How to publish a book when you're not famous
It's a click-worthy title, though.
These are the types of things you do when you're trying to publish a book and you're not famous. You write click-bait-y titles of blogposts at 6 a.m. and you tweet at news media and actual famous people with some connection to the topic of your book, because when you aren't famous - they don't allow you to direct-message them.
You spend a lot of time staring at an email inbox full of "nudges" from countless emails you've sent to people asking them to a) read and b) potentially comment on the contents of your book.
Then, your husband finds galleys of your book on eBay.
I think I should clarify what I mean here by "not famous." I mean not famous at all. I mean when I got my first book contract I had like 300 Twitter followers, half of which were follows-back from obscure businesses outside Chicago, when I joined Twitter as Pastor of a small church there.
Some of the followers I had were from when I first joined Twitter, when I also had a special account just for my sportswriting at a Florida newspaper, where I covered pro hockey.
Needless to say most of those followers, with names like Puck4Life, were not super interested in my first not-famous book project, which deals with politics and religion and hardly any sports: no hockey at all.
I will say that I didn't buy any of my Twitter followers, which is apparently a thing and also kind of disturbing.
When you're not-famous and you're publishing a book, and you're also not independently wealthy, you spend most of your time writing your book and also doing things to try and replace the money you aren't making while you're writing your book. You take part-time jobs, even though no one really wants to hire you because they know you're writing a book, which takes lots of time and passion, which you subsequently won't have for your job, they think.
Because most people writing books are a) somewhat famous and b) somewhat wealthy - the ways for not-famous not-rich book writers to make money are limited. You can find many of us at coffeeshops making your coffee, at restaurants refilling your water glass or - in my case - filling in as a preacher at various churches on Sunday mornings, and writing articles for a few hundred bucks each, if I'm lucky.
Writing a book when you're not famous requires a disgusting amount of self-promotion, which is sort of a vicious cycle. If you're not promoting enough, you're ignored and no one buys your book. If you're promoting enough to be noticed, someone will inevitably say: "You have no shame."
Someone said this to me on Twitter a few weeks ago when I commented and shared my book link with yet another media person in my topic area who had ignored my emails and messages. I haven't done that for awhile now because geez who wants to have no shame?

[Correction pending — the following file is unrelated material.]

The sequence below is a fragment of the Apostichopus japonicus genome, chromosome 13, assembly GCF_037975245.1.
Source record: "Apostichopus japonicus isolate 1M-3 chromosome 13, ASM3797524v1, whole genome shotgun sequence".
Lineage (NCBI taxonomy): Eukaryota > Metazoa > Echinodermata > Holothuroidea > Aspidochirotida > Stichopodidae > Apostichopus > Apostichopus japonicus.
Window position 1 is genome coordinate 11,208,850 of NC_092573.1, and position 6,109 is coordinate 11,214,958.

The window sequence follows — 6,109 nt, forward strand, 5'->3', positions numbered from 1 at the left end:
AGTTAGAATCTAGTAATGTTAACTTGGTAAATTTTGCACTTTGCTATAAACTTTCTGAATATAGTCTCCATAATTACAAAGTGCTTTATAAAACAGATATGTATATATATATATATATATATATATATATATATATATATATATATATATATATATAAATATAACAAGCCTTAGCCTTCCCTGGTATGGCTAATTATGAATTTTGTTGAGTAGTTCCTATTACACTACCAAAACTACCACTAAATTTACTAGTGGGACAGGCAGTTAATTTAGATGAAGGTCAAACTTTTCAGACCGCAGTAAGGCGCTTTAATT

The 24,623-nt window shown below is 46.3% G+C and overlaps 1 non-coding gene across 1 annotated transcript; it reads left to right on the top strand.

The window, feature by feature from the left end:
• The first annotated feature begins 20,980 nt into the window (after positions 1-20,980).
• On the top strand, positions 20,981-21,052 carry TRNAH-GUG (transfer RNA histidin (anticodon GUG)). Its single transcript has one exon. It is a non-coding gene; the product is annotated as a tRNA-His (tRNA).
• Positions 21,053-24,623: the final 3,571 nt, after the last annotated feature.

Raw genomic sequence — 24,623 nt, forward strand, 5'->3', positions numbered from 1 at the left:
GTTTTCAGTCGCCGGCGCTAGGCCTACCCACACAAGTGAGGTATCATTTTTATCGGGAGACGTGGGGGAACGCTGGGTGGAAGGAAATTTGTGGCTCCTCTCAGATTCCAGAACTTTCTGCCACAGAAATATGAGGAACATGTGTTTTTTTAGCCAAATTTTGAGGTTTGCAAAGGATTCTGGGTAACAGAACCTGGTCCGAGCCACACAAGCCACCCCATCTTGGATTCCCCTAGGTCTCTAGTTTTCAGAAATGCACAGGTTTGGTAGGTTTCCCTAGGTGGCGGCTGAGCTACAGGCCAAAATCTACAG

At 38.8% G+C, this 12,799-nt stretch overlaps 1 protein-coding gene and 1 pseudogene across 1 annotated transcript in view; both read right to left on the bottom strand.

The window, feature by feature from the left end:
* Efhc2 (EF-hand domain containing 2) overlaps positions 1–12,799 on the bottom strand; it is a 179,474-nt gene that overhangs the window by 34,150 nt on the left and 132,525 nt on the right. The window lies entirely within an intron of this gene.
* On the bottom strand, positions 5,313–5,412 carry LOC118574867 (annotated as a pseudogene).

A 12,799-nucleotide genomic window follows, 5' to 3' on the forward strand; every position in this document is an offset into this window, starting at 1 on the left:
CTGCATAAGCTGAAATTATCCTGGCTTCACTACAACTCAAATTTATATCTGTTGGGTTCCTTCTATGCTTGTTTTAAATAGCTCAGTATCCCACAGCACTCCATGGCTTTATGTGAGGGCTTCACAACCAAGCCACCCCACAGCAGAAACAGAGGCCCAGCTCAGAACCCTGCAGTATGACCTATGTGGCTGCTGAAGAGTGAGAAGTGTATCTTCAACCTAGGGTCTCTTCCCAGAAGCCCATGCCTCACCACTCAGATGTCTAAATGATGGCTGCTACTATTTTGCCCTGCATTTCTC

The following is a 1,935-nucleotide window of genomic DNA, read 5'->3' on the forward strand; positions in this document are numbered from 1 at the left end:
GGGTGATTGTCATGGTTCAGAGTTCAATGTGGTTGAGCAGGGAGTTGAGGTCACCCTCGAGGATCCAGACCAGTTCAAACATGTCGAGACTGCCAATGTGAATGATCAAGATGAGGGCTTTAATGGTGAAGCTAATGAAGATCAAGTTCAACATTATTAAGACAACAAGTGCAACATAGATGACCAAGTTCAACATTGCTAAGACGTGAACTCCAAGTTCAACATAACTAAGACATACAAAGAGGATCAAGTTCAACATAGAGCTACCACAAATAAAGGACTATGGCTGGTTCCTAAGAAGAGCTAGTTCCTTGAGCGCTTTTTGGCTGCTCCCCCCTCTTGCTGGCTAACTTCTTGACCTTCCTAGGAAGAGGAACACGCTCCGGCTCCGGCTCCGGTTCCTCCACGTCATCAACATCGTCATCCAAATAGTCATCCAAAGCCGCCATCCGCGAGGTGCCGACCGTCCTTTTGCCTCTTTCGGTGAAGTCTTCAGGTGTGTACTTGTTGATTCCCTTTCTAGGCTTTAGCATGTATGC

When you're publishing a book and you're not famous you don't get to have shame, though. You need to pay the bills, which have been languishing while you work for a year on a book advance of a couple thousand - tops - if you even get a book advance.
For perspective, famous people, even unpopular famous people, like recent Trump White House press secretary Sarah Sanders, can expect a book advance of at least six figures, probably seven. This continues a trend in American society where we give the most money and perks to people who need it the least (see: regressive tax system), but I'll save that for another blog.
When you're not-famous and you're trying to publish a book, you have to act a little bit like my 3-year-old son, and constantly do things to try and get people to notice you. If you're an introvert, like most authors are, this feels consistently uncomfortable and awkward. If you're a high achiever and slightly neurotic, like most authors are, you will force yourself to keep doing it anyway, especially because many of us count on at least some early book sales to pay the debt we incurred while writing it - sort of like farmers who must go into debt each planting season and hope to pay it off and survive come harvest time.
Fortunately, farmers do not have to also beg the corn stalks to follow them on Twitter.
My book, which comes out in less than a month and is currently available on Amazon, in case you were wondering, is in a category and topic area with two other authors who are significantly "more famous" than me. One of them has 33,900 more Twitter followers than me (and counting). The other one has 78,200 more Twitter followers than me (and counting).